Politics & Government

‘Sick of waiting,’ SC Democratic candidates face tough odds

Special to The Herald

A librarian. A newly minted Upstate attorney. A pastor and community organizer who struggled with addiction. A Pennsylvanian who came to South Carolina to play college football, went to work for Joe Biden and now calls the Palmetto State home.

Who are they?

They are the best candidates the S.C. Democratic Party could field for November’s congressional elections.

The Democrats are contesting eight congressional races – one for the U.S. Senate and seven for the U.S. House. But, in reality, the hopes of South Carolina’s embattled minority party are focused on one race.

In that race, Tega Cay’s Fran Person, a former University of South Carolina football player, is challenging Republican incumbent Mick Mulvaney of Indian Land for the 5th District congressional seat.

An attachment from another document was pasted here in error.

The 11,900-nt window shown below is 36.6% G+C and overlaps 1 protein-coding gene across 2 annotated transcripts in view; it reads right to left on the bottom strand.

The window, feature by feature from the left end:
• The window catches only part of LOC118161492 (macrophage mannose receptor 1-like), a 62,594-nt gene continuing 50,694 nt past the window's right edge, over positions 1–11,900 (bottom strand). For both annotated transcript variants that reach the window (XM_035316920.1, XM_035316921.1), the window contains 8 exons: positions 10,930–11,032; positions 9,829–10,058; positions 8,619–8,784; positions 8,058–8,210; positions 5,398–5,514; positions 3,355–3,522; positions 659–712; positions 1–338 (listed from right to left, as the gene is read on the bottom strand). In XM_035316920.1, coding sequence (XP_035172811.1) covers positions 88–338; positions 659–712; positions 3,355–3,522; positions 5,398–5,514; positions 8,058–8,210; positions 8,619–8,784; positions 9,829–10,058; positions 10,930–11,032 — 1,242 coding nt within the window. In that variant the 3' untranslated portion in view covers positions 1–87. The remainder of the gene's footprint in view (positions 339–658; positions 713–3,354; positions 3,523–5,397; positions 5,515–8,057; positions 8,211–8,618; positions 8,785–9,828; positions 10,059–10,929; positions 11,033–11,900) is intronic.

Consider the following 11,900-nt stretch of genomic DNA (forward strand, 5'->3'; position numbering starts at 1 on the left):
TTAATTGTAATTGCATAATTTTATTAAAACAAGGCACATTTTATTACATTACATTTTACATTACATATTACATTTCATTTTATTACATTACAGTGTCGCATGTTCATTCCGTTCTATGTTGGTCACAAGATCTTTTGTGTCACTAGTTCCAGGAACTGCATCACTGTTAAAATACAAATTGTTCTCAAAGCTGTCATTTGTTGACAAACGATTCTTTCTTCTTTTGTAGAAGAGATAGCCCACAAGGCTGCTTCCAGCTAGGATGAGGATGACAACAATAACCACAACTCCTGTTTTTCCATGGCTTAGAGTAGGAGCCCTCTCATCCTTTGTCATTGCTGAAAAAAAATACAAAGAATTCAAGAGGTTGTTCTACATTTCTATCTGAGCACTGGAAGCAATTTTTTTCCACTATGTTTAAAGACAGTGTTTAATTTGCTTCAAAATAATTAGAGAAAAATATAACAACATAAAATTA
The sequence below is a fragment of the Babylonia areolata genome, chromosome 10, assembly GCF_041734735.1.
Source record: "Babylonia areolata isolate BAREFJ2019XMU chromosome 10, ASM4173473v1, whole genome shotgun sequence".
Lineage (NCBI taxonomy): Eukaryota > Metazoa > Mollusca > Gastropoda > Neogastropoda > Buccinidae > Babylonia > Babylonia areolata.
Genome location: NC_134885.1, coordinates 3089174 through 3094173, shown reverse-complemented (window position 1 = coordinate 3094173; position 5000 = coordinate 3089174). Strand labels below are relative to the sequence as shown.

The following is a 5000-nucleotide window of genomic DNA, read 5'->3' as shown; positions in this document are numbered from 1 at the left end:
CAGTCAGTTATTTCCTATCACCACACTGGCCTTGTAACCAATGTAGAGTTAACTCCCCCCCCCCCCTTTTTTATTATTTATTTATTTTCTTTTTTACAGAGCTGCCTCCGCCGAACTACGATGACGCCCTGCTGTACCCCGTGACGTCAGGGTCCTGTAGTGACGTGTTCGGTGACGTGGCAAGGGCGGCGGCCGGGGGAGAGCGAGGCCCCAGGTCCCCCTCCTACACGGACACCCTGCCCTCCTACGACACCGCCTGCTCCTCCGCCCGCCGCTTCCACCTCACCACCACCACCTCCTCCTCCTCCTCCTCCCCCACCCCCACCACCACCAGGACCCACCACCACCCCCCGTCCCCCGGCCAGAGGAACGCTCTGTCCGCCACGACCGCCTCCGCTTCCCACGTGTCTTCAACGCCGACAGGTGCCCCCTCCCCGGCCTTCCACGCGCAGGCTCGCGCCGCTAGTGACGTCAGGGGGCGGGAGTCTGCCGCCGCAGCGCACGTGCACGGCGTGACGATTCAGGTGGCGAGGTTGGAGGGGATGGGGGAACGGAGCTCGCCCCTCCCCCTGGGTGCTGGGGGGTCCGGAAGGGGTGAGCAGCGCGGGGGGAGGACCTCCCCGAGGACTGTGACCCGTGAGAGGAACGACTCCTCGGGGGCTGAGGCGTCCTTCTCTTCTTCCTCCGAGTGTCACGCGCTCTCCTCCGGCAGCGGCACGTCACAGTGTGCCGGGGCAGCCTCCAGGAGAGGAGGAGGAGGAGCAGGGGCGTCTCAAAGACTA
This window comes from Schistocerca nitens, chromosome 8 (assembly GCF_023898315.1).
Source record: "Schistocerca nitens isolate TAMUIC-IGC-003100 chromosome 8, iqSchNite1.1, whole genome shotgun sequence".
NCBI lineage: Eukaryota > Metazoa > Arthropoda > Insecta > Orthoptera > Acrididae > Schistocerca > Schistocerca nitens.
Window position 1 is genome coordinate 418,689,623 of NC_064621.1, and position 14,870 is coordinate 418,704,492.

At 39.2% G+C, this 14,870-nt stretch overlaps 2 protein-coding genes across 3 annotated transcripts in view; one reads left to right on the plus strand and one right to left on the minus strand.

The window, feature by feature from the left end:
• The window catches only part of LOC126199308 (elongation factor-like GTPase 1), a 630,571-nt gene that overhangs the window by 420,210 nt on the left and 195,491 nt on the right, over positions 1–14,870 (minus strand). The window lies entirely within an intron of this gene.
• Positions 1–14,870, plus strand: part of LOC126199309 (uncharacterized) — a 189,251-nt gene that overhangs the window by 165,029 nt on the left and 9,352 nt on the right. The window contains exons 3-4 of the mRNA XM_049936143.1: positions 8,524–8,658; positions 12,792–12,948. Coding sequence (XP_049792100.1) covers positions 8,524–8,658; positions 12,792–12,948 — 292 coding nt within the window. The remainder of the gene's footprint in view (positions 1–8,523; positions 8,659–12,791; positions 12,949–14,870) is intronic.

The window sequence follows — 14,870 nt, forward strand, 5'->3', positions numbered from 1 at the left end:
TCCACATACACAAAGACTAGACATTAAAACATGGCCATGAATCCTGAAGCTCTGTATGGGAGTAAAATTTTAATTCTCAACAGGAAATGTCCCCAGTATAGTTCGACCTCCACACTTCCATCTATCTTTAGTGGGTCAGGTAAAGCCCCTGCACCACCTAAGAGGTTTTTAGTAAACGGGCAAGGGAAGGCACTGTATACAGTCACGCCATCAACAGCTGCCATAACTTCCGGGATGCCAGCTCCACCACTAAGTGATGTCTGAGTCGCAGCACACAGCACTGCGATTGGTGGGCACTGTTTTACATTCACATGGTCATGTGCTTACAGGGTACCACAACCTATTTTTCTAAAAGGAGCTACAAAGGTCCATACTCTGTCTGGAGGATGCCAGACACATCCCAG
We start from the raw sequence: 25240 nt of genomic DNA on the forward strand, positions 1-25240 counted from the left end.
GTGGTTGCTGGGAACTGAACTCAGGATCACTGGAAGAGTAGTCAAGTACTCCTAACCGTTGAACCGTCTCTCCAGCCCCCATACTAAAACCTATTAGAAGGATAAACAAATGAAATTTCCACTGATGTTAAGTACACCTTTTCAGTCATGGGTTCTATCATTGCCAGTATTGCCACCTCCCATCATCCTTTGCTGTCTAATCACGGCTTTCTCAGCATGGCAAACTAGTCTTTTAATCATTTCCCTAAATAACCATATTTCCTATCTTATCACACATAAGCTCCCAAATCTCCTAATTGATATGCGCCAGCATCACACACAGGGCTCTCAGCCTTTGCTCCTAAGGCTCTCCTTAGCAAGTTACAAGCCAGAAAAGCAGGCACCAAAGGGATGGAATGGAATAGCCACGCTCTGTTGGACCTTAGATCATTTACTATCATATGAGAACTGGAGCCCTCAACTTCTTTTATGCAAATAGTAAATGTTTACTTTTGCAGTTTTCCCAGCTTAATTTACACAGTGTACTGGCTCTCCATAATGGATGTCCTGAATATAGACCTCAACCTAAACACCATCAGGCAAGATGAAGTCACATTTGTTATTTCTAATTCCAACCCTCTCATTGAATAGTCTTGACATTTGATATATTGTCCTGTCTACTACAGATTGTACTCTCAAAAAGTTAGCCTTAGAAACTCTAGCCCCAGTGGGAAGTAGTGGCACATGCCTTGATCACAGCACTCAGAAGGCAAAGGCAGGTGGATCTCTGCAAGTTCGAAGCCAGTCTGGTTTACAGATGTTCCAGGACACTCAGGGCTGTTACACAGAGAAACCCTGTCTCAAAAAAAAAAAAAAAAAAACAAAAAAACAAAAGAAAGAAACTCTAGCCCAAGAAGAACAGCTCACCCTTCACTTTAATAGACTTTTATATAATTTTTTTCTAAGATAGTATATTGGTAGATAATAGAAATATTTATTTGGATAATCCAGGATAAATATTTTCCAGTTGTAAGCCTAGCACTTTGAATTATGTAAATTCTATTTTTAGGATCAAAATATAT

Unlike the other Democratic congressional candidates, Person has proven he can raise money. Person had raised more than $400,000 through the end of June and that was before Vice President Biden, Person’s old boss, came to the state to campaign and fundraise for his former aide.

Other than longtime U.S. Rep. Jim Clyburn, D-Columbia, who has raised $1.7 million for his re-election bid, the remaining Democrats running for Congress have not had Person’s fundraising success.

Most are political newcomers, candidates facing uphill battles, symbols of a once-dominant party reeling from decades of losses.

In recent years, the inability to field serious candidates has embarrassed the S.C. Democratic Party.

In 2010, an unemployed U.S. Army veteran beat a longtime judge for the Democratic U.S. Senate nomination. In 2014, a Washington transplant with a felony record moved to South Carolina and, until the last minute, was the only candidate on the party’s U.S. Senate primary ballot. In both races, the Democratic nominees lost in landslides.

This year, however, S.C. Democratic Party Chairman Jaime Harrison says he is encouraged by his party’s lineup and the willingness of Democrats to run against entrenched Republican incumbents in a GOP-controlled state.

Others are less enthusiastic about the Democratic cast.